Would Cabrera have been less valuable if Hamilton or Granderson had gotten 2 more home runs?

Milestones are nice things to point out and marvel at, but you can't use them for comparing players, you have to use the actual stats.
 
2014-03-06 08:17:03 PM  

dywed88: bglove25: chimp_ninja: bglove25: Well, at least someone recognizes that Albert got robbed in 95.  First player (maybe only) with 50 HR's and 50 2B's in a season and loses to Mo Vaughn (Mostly because Belle was an asshole and Vaughn was a nice media guy in Boston).  God damn that 95 teams was amazing... sigh.

By WAR (either bWAR or fWAR), it would either have been Randy Johnson (if you "allow" pitchers), or John Valentin.

Valentin had basically the same OBP as Belle, less power (37 2B, 27 HR, .533 slugging), but that year the various metrics suggest that he was the best defensive shortstop in baseball.  Plus he could run the bases (20 SB vs 5 CS, took the extra base 53% of the time).  In the meantime, Belle played one of the easiest positions on the field (LF), and he even played that badly.

It's not "most valuable hitter", and Belle and Vaughn were one-dimensional players who hurt their team whenever they weren't in the batter's box.  If Belle has gotten hurt, the Indians could replace him with Jeromy Burnitz or whoever, and the dropoff would be bad, but not crushing.    You can't say the same for a slick-fielding shortstop with a .399 OBP, wheels, and solid power.

(If anyone mentions RBI, keep in mind that Valentin was a #2 hitter who hit behind the immortal Lee Tinsley or a 36-year-old Willie McGee that year.  Belle hit #4 behind Vizquel/Lofton/Baerga.)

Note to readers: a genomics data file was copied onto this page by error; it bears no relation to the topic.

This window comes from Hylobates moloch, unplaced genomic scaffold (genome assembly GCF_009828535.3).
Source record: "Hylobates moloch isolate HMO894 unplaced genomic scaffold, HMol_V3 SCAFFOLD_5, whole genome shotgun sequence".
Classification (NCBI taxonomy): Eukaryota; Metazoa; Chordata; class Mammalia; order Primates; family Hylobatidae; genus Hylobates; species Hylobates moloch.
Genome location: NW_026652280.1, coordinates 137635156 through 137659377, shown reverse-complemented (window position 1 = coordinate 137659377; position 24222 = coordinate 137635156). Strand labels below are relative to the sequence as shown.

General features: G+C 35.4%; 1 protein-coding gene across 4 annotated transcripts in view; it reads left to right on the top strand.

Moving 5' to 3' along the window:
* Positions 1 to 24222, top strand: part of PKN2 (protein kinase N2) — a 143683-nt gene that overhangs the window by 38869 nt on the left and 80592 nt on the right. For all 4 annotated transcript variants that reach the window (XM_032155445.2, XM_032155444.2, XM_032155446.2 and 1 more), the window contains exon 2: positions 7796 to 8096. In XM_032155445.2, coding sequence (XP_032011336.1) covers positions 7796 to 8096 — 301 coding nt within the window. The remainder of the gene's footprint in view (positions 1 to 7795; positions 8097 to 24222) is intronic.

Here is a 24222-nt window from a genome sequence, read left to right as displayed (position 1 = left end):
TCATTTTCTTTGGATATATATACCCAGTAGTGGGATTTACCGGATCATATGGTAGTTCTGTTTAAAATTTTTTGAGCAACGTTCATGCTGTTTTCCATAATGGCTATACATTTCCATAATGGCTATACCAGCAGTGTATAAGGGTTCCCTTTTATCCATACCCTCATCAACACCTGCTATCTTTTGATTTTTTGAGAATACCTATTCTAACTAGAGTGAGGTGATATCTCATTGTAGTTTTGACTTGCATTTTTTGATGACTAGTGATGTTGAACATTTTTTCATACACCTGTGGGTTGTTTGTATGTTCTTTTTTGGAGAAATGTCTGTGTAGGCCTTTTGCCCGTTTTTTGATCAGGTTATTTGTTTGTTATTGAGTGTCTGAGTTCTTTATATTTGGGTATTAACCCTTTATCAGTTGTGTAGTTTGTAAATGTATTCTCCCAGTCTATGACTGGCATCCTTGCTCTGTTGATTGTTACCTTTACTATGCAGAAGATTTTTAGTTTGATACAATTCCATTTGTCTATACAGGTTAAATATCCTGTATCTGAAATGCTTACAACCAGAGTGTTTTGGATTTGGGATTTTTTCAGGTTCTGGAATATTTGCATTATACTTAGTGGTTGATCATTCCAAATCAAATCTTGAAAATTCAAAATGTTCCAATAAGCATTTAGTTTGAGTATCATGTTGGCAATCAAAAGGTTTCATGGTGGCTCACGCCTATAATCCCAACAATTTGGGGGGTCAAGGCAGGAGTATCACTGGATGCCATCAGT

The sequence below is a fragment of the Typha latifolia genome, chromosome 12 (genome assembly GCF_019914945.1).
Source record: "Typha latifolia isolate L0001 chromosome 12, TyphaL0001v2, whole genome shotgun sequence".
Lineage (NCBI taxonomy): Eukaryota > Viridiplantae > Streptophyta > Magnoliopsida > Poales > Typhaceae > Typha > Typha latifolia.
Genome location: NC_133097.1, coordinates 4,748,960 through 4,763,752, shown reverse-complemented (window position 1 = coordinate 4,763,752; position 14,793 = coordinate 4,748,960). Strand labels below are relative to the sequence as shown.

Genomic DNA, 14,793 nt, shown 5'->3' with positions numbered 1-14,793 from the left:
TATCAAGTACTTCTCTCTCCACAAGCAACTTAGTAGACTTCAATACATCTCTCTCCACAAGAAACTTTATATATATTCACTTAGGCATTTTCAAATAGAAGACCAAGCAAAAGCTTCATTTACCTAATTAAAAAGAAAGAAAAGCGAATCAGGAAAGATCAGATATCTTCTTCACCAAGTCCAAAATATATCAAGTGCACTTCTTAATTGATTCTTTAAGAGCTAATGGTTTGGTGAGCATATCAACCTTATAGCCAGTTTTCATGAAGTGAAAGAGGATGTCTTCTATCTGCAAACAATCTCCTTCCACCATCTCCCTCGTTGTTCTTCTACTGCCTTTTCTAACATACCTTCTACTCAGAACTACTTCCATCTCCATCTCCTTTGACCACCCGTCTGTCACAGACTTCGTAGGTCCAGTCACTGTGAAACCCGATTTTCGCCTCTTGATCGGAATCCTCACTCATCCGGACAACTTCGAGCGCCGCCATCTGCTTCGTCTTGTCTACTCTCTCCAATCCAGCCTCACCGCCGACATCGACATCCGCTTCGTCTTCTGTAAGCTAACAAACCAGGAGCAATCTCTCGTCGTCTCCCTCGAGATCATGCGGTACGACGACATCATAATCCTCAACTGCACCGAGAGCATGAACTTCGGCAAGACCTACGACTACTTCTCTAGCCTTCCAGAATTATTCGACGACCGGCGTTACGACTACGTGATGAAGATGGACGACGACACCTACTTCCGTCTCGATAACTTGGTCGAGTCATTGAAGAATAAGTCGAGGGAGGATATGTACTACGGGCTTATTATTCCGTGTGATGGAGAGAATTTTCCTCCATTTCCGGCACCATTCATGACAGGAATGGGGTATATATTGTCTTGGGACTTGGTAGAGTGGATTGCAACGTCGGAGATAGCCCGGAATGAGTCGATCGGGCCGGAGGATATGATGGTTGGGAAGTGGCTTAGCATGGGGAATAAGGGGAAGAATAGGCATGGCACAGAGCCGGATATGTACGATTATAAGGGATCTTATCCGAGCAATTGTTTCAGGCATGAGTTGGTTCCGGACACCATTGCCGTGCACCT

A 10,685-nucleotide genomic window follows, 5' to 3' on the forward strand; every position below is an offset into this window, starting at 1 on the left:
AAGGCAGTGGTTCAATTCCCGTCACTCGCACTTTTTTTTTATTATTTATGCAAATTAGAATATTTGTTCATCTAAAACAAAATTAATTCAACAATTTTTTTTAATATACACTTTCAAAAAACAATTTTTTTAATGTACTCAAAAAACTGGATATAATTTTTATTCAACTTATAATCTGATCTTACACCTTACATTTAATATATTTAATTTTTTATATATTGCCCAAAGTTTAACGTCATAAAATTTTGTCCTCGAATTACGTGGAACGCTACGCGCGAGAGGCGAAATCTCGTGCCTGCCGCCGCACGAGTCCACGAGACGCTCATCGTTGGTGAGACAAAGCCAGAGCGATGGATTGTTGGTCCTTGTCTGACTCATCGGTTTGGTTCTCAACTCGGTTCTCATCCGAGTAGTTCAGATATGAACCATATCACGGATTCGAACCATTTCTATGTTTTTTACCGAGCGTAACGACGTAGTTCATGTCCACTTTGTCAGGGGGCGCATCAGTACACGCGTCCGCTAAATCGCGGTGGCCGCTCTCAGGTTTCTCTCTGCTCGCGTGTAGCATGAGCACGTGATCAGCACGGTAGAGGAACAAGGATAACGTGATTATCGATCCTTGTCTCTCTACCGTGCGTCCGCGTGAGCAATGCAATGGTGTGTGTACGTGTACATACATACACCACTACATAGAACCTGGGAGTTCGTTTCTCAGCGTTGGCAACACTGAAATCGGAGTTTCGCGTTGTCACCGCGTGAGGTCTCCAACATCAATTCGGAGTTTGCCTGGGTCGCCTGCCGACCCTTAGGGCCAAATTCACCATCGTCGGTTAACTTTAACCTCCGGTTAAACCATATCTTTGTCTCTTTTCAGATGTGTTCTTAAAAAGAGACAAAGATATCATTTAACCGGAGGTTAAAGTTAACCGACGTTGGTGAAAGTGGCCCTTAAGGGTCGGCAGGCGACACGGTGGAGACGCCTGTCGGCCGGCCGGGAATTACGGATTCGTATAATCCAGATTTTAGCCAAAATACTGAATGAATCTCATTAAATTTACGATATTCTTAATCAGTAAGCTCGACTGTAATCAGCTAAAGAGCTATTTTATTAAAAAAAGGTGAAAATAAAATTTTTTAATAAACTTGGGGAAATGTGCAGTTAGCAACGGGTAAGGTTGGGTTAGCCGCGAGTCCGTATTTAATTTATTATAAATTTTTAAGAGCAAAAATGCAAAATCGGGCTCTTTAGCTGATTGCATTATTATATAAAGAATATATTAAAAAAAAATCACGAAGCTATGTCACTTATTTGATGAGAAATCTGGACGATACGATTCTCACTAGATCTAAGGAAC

So, being the only player in history to go 50 HR and 50 2B's (in a 144 game season no less) is less important than 20 stolen bases (and completely discounts that that Indians team had a better base stealer- kenny lofton, and a much better defensive ss -Visquel). Belle's fielding average was .001 below the league average, but yeah, we was terrible in LF.   I mean, I think WAR is useful and all, but no. Just no.  The only reason an injured Belle doesn't destroy the Indians is that line-up was stacked.  But yeah, missing league leader in runs, doubles, HR's, RBI's, Slugging and total bases is totally just like losing a good defensive shortstop that gets on base and has decent power for the position.  Good argument.

The fact that he hit over 50 homers and 50 doubles is irrelevant. Like the Triple Crown, it is an arbitrary milestone.

As an example, would you rather have a guy who hit 50 homers and 50 doubles or 55 homers and 49 doubles? All else being equal.
Would Cabrera have been less valuable if Hamilton or Granderson had gotten 2 more home runs?

Milestones are nice things to point out and marvel at, but you can't use them for comparing players, you have to use the actual stats.


Stats don't tell the whole story either. I've seen Mike Trout play, and the numbers just can't show how really good he is.
 
2014-03-06 08:24:13 PM  

MFAWG: Stats don't tell the whole story either. I've seen Mike Trout play, and the numbers just can't show how really good he is.


The numbers say that Mike Trout is likely the best CF since Mays.

That's not enough?
 
2014-03-06 08:40:01 PM